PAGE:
Yet the chequered business and romantic past of the former transport minister is likely to be overlooked by a party desperate for a man with a sharp brain and even sharper media skills.
Street-smart and intelligent, Mr Norris has been described as a politico- barrow boy of the modern age and should cope admirably with the task of scouring the capital for crucial Tory and floating voters.
The former MP, one of Westminster's most accomplished smoothies, achieved notoriety for working his way through not one but five mistresses during his ministerial career.
Brought up in a back-street terrace in Liverpool, he made a million then lost a million as a car dealer and has shown an Archer-like ability to bounce back from failure.
Defeated as MP for Oxford East in 1987 by Andrew Smith, now Chief Secretary to the Treasury, he returned to Parliament as MP for Epping Forest in 1988 and rose to transport minister for London under John Major's administration.
In his autobiography, Changing Trains (dubbed "Changing Dames" by some critics), Mr Norris admits that he was one of the few MPs who persuaded Michael Heseltine to challenge Mrs Thatcher before her downfall in 1990.
Coupled with his pro-European views, such a role in the assassination of the former leader has not endeared him to many on the right of the party.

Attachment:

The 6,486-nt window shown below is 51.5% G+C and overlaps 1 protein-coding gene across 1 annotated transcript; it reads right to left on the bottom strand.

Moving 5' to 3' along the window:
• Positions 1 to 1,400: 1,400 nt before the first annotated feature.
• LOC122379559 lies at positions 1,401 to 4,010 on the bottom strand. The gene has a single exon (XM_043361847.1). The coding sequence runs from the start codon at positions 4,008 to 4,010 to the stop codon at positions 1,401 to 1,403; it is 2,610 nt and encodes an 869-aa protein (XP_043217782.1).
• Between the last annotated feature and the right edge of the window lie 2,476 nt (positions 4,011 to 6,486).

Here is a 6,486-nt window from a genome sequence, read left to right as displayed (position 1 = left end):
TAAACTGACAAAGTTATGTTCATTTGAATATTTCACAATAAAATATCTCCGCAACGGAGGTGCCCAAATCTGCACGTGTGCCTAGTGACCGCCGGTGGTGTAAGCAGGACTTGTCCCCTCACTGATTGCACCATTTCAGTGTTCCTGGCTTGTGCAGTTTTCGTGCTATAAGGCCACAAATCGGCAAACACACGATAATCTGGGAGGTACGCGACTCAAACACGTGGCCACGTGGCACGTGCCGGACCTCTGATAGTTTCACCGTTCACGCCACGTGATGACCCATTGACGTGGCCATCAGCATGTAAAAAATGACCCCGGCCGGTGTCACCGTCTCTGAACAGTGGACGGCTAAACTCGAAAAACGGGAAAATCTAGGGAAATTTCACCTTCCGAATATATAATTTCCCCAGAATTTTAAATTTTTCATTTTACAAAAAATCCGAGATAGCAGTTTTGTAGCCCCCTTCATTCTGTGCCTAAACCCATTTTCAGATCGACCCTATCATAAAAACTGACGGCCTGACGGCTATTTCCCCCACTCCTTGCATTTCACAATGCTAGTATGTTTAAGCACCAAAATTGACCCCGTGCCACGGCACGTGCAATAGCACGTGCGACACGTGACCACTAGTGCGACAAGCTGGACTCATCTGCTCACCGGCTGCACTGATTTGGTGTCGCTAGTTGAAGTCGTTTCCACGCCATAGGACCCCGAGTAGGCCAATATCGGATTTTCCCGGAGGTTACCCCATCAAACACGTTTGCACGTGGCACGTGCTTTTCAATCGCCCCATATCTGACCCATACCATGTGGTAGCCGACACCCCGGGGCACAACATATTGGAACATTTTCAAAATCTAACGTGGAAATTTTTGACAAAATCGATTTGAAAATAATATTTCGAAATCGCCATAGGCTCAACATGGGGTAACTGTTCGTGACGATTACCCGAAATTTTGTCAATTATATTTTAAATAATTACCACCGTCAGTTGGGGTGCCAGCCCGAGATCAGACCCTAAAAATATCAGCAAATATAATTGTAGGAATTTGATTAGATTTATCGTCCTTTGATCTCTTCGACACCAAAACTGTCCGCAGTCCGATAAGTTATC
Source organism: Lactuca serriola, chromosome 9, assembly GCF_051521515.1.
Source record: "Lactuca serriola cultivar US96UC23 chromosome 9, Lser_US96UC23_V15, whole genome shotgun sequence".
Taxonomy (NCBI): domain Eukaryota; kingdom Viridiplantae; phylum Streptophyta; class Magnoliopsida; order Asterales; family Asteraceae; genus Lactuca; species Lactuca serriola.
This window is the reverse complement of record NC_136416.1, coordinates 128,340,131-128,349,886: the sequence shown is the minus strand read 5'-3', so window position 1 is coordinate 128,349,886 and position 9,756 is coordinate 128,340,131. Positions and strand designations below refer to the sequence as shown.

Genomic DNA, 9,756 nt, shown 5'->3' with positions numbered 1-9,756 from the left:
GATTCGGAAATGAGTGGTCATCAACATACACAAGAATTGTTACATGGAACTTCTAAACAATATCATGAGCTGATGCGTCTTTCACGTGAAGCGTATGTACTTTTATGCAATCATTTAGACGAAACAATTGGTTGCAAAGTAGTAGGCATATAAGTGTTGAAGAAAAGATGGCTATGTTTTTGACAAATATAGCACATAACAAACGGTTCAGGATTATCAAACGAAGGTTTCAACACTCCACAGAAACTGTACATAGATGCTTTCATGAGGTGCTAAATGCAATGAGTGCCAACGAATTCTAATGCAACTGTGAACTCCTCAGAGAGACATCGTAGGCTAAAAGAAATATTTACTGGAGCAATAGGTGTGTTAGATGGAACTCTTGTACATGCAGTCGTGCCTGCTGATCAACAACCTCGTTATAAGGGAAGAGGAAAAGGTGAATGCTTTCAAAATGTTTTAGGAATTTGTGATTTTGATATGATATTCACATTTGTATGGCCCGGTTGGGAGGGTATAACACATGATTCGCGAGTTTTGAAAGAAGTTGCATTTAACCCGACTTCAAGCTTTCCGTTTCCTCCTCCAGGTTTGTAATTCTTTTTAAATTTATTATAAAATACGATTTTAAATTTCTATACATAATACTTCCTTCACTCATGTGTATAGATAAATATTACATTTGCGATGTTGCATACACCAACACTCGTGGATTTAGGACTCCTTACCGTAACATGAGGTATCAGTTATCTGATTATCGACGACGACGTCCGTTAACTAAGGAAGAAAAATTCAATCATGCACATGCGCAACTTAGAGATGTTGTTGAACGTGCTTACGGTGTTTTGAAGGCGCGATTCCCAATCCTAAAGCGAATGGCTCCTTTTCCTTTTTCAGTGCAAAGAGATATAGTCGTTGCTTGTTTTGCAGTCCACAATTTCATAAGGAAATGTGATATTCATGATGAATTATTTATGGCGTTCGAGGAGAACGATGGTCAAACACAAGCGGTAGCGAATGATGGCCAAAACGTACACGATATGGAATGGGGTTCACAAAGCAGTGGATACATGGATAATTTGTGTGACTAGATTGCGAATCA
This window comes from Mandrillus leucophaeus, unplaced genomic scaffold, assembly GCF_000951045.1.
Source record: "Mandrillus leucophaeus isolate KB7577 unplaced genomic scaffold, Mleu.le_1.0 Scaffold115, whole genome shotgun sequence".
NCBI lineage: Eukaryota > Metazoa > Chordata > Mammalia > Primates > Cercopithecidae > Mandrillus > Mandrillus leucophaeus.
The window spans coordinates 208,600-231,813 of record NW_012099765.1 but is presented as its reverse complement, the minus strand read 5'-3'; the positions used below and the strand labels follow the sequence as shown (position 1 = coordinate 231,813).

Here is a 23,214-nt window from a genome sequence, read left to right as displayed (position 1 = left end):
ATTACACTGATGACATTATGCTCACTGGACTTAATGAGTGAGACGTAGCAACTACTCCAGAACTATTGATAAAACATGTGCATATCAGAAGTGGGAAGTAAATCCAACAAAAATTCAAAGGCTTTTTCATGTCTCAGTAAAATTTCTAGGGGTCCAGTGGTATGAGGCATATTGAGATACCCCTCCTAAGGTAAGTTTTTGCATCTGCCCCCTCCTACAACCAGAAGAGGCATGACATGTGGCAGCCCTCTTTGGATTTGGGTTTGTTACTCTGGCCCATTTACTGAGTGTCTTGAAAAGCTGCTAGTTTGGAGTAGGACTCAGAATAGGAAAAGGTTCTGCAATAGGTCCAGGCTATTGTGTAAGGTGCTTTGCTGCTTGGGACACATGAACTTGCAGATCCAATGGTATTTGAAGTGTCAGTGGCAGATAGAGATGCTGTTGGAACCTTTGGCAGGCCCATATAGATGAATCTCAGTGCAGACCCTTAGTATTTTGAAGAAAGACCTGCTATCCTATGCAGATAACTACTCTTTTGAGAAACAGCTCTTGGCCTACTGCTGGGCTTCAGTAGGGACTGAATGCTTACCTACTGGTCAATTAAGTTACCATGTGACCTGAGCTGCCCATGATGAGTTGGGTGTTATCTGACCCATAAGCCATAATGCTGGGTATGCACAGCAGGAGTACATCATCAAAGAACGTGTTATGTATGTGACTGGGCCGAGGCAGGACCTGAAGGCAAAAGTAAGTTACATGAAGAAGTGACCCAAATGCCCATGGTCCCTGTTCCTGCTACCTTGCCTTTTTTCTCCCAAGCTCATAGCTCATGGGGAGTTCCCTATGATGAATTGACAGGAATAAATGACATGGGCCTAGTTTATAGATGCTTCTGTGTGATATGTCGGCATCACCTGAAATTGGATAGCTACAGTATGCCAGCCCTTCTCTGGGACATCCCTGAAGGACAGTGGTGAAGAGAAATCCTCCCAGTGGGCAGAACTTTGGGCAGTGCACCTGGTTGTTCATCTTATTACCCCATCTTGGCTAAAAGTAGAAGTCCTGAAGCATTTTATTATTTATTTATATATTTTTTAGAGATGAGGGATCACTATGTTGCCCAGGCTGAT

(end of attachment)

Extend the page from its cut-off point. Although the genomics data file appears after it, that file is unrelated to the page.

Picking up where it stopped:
When he ran against Lord Archer for the mayoral nomination, he knew that his opponent had a much higher profile among the grass roots, but believed his experience would win out.
Mr Norris easily beat the other candidates for mayor, MP John Wilkinson, former council leader Bob Blackman, activist Mark Kotecha and former council leader Andrew Boff.
Unfortunately, Mr Norris lost a significant amount of support when he was inadvertently caught on tape stating that he would not back Lord Archer "dead or alive".
However, his campaign team was made up of some of the finest Conservative brains. On board were: Ceri Evans, the former central office TV guru who softened Mr Hague's image and dreamed up the "Gold Blend"-style party broadcasts; Mark Fulbrook, former adviser to Norman Lamont; Alex Challoner, senior Tory strategist; and Barney Towns, former special adviser to Mr Hague until he became leader.
The Independent learnt last night that the entire team has not been disbanded despite Lord Archer's victory in October and are in place to fight a new campaign.
Despite his lack of Lord Archer's popular appeal, a Norris candidacy would cause considerable discomfort to Labour as the London Evening Standard may now back him instead of Frank Dobson. He will also unite the Tory party around a single figure.
Mr Norris was director general of the Road Haulage Association from 1997 until this summer, when he stood down to campaign full time for the Tory nomination. He is currently without a job.Reuse content